1989 Steve Rubell, one of the owners of Studio 54, dies of AIDS-related causes at age 45.
1984 Original "Hound Dog" singer Willie Mae "Big Mama" Thornton dies at age 57 in a Los Angeles boarding house after a long-time struggle with alcohol abuse.
1980 Eric Carr makes his debut as Kiss drummer.
1975 A California federal judge rules that San Francisco had a right to arrest Miracles singer Smokey Robinson the previous year, even though his name only matched the alias of the criminal he was confused with.
1973 The Doobie Brothers release "China Grove." Lead singer Tom Johnston made up the story about the strange little town, and later found out that there's a real China Grove in Texas.
1970 The Carpenters' "(They Long to Be) Close to You" hits #1 for the first of four weeks.
1969 Yes release their self-titled debut album, one of the first in the progressive rock genre.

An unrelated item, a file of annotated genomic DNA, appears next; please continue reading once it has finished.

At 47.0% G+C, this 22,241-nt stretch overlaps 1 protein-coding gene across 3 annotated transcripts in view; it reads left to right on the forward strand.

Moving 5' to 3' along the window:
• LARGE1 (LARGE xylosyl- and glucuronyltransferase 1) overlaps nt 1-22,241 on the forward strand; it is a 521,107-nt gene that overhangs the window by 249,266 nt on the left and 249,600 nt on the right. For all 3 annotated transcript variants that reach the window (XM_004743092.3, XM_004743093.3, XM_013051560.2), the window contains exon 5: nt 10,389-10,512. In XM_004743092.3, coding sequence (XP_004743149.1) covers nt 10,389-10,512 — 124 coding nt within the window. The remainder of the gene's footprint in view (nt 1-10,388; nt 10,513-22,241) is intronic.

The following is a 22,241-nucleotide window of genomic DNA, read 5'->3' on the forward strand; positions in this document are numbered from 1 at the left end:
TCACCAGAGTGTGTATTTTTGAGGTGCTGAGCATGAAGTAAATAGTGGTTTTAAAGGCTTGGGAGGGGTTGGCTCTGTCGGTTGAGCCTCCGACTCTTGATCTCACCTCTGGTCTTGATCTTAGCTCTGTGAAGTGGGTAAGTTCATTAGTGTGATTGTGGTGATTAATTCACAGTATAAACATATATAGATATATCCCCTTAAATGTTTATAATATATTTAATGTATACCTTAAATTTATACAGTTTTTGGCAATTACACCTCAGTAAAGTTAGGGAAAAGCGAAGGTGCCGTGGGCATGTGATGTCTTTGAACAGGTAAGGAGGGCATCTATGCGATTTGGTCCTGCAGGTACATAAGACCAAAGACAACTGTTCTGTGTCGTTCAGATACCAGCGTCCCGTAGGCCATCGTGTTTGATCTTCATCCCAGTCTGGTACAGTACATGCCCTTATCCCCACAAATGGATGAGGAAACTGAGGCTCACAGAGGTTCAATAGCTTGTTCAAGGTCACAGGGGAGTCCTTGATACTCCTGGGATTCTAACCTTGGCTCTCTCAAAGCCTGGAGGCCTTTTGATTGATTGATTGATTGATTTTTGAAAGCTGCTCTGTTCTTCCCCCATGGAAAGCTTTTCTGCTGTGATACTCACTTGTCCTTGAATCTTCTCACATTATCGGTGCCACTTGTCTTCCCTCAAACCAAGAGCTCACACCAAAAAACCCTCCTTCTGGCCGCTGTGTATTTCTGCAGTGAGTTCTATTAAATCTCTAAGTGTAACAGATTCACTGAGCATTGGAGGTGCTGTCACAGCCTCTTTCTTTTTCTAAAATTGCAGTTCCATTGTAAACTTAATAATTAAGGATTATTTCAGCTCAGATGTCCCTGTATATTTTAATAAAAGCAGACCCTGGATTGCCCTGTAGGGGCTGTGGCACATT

1966 The Monkees record their debut single, "Last Train To Clarksville."
1966 The Supremes release "You Can't Hurry Love."
1958 Guitarist and singer/songwriter Thurston Moore (of Sonic Youth) is born in Coral Gables, Florida.
1956 The Italian luxury liner Andrea Doria collides with the Swedish liner Stockholm, killing 52 instantly and sinking the Andrea Doria. On board is Mike Stoller, who becomes half of the famous Lieber-Stoller songwriting team.
AC/DC release Back In Black, their first album without lead singer Bon Scott, who died five months earlier.Read more
2001 Aaliyah gives her final performance, singing "More Than a Woman" on The Tonight Show with Jay Leno. Exactly one month later, she is flying back from a video shoot in the Bahamas when the overloaded plane crashes and explodes on the runway, killing everyone on board.
1975 The musical A Chorus Line debuts on Broadway, the first of 6,137 performances in a 15-year run.
1964 The Beatles' A Hard Day's Night goes to #1 in America, where it stays for 14 weeks. It is already the #1 album in the UK, where it has a 21-week run at the top.
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